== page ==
The technical definition
Savoring is the act of mindfully attending to the experience of pleasure. Savoring is actively trying to prolong and/or intensify a pleasurable event, by ruminating over it in anticipation of, during, or in reminiscence of all of the most enjoyable details. It is also possible to vicariously savor by enjoying someone else’s pleasure.
Huh? What does that mean?
Savoring is the idea that we should “stop and smell the roses.” It’s the noticing and appreciation of the positive things in our lives, and then the decision to conscientiously enjoy them for as long as possible.
In our busy day-to-day lifestyles, it’s easy to rush from one event to the next, never really taking a moment to truly enjoy what we’re doing. This is unfortunate as savoring has many benefits:
- Improvements in our overall health and well-being. When we attend to positive feelings and emotions, our bodies are flooded with “feel-good” neurotransmitters like dopamine and serotonin that reduce stress and calm our nervous systems. Prolonged stress underlies many major health conditions we experience in our society today.
- Assists us in making positive life choices. When we have good working memory of what was pleasurable to us or worked out well in the past, these savored memories help to inform us when making decisions or setting goals for the future.
- Sends us on an upward spiral of happiness. Savoring positive emotions propels us on a trajectory of experiencing more positive emotions, just as ruminating on the negative would lead us down the path of thinking more negatively.
- Experience lives of gratitude and appreciation. Those who learn to savor special moments in life often report having a greater appreciation for the things and people they have in their lives.
- Develop a sense of self-efficacy. Savoring the moments when we’ve accomplished something or have performed well, can aid us in building our confidence.
Lead researchers on the topic of savoring, Fred Bryant and Joseph Veroff, describe several ways to savor in their book, Savoring: A New Model of Positive Experience. They explain that different types of savoring regulate other important positive experiences:
- Marveling regulates awe.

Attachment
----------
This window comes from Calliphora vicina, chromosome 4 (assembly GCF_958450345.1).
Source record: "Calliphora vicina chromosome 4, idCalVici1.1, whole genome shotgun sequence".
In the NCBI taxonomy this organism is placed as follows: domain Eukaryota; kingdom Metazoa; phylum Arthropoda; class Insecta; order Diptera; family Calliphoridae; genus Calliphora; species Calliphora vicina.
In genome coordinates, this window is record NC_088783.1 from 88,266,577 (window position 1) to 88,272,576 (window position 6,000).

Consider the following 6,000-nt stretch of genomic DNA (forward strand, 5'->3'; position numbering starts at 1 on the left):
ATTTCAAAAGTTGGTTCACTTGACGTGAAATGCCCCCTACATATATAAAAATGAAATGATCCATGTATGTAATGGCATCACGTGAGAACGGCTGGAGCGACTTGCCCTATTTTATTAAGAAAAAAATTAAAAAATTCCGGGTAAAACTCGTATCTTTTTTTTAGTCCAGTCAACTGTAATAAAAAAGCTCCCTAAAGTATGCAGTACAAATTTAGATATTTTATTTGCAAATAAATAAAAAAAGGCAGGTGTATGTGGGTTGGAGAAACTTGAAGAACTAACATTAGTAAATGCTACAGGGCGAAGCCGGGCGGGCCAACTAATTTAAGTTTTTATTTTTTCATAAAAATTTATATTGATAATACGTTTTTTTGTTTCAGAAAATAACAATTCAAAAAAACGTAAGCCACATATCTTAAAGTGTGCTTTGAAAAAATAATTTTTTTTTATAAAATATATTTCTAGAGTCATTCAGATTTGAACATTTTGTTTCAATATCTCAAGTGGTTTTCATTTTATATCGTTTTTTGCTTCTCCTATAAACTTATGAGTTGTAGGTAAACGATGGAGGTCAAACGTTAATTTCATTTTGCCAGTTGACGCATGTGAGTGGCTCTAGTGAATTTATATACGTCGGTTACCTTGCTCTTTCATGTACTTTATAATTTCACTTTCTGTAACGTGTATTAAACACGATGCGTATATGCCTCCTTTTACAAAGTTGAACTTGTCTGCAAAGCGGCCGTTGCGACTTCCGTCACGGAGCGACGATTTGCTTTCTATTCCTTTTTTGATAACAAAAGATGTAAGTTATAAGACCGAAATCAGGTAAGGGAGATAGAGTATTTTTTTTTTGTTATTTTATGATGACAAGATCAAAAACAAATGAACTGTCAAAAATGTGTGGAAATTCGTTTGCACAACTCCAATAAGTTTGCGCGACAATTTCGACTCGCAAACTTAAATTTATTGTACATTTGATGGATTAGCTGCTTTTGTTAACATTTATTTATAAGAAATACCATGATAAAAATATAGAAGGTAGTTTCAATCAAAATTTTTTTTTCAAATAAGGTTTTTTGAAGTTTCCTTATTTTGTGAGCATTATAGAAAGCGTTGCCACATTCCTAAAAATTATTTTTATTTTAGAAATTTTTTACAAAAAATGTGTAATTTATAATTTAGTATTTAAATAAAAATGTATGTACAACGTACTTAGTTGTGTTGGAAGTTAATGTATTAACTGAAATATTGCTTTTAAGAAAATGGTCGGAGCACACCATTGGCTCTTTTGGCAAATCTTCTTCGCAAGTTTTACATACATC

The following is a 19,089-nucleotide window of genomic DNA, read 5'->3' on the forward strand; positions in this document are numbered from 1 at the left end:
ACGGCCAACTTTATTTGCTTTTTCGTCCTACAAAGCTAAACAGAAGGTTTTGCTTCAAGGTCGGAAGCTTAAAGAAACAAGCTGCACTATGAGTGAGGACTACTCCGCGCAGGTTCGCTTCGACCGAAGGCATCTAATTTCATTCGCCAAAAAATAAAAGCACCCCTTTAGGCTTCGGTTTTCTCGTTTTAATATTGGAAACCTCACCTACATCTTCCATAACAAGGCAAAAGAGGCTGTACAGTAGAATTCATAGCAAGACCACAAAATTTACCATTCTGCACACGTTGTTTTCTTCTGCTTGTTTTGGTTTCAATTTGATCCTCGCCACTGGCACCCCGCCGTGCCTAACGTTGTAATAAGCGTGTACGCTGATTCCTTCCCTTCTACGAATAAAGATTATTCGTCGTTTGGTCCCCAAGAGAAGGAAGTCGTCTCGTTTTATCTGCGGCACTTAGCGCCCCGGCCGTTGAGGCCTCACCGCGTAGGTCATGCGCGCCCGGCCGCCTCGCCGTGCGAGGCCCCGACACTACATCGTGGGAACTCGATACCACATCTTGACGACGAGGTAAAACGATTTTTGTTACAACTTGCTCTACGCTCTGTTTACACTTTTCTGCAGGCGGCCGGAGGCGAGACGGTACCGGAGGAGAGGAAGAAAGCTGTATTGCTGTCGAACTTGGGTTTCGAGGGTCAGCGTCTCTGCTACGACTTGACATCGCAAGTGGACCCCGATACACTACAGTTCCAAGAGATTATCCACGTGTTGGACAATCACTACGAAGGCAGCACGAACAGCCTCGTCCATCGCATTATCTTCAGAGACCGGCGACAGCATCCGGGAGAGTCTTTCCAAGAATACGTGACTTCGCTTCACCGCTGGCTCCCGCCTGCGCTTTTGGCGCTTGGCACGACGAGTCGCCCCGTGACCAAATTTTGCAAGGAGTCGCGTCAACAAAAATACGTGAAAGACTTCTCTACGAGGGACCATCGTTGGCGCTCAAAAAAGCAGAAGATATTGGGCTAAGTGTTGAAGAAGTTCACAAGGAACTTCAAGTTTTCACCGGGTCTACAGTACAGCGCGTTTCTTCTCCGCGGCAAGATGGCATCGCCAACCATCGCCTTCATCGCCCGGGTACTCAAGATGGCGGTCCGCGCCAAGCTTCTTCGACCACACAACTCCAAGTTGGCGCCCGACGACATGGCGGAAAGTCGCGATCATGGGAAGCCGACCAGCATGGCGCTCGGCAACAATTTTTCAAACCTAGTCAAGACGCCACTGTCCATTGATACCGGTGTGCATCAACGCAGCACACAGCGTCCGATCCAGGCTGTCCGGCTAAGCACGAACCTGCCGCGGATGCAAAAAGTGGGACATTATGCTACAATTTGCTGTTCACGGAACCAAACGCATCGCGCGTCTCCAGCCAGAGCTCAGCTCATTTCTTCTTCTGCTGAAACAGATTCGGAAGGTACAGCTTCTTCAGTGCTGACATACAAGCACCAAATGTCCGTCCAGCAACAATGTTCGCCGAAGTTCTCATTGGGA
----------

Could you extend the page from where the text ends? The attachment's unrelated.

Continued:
- Thanksgiving regulates gratitude.
- Basking regulates pride.
- Luxuriating regulates physical pleasure
How can I use this in my life?
- Share your positive feelings. Research in this area has indicated that people who share their feelings with friends have higher levels over overall happiness than those who do not share.
- Take mental photographs. Be intentional about cognitively “capturing” moments that are special to you that you would like to be able to enjoy again.
- Sharpen your sensory perceptions. Block out distractions so you can concentrate on the savoring (like turning off the TV or computer while you’re eating, for example).
- Be mindful. It takes practice to train our minds to just be present. In order to fully experience the benefits of savoring, we must try to do what we can to quiet the chatter in our minds.
- Practice gratitude. Make the decision to acknowledge what you are thankful for daily.
- Stunt negative thought patterns. Become aware of when you’re headed down a negative thinking path and make the exerted effort to replace that thinking with positive thoughts and experiences.
A practical example of how to savor a piece of chocolate cake:
1) Enjoy the anticipatory excitement before this coveted piece of chocolate cake arrives.
2) Once the cake arrives, take time to smell it and take in its aroma and temperature.the anticipatory excitement before this coveted piece of chocolate cake arrives.
3) Cultivate a sense of thankfulness that you are able to have this piece of cake.
4) While eating the cake, taking small, slow, mindful bites, letting the cake roll over your palate, noticing the complexity of its tastes and textures.
5) After you’ve finished the cake, notice how you feel having eaten it. Challenge yourself to recall the taste and texture sensations you just experienced. Allow yourself to enjoy the cake-eating experience all over again in your mind.
Bryant, F. B., & Veroff, J. (2007).Savoring: a new model of positive experience. Mahwah, N.J.: Lawrence Erlbaum Associates, Publishers.